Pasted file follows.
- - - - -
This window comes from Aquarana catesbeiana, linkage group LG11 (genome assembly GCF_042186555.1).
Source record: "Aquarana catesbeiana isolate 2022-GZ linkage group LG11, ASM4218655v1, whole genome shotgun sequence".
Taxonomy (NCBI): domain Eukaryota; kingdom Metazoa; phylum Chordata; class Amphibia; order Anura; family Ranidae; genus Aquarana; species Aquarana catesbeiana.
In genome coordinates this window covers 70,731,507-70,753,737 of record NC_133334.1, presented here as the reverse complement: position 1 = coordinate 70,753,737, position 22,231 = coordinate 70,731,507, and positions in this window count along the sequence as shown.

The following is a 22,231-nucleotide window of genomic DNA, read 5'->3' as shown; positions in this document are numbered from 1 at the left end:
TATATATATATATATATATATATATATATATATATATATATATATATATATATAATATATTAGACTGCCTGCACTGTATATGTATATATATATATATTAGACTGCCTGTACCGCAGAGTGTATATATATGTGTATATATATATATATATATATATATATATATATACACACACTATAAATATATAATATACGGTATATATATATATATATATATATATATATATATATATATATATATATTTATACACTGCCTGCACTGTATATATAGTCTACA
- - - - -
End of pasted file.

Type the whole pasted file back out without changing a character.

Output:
This window comes from Aquarana catesbeiana, linkage group LG11 (genome assembly GCF_042186555.1).
Source record: "Aquarana catesbeiana isolate 2022-GZ linkage group LG11, ASM4218655v1, whole genome shotgun sequence".
Taxonomy (NCBI): domain Eukaryota; kingdom Metazoa; phylum Chordata; class Amphibia; order Anura; family Ranidae; genus Aquarana; species Aquarana catesbeiana.
In genome coordinates this window covers 70,731,507-70,753,737 of record NC_133334.1, presented here as the reverse complement: position 1 = coordinate 70,753,737, position 22,231 = coordinate 70,731,507, and positions in this window count along the sequence as shown.

The following is a 22,231-nucleotide window of genomic DNA, read 5'->3' as shown; positions in this document are numbered from 1 at the left end:
TATATATATATATATATATATATATATATATATATATATATATATATATATATAATATATTAGACTGCCTGCACTGTATATGTATATATATATATATTAGACTGCCTGTACCGCAGAGTGTATATATATGTGTATATATATATATATATATATATATATATATATACACACACTATAAATATATAATATACGGTATATATATATATATATATATATATATATATATATATATATATATATTTATACACTGCCTGCACTGTATATATAGTCTACA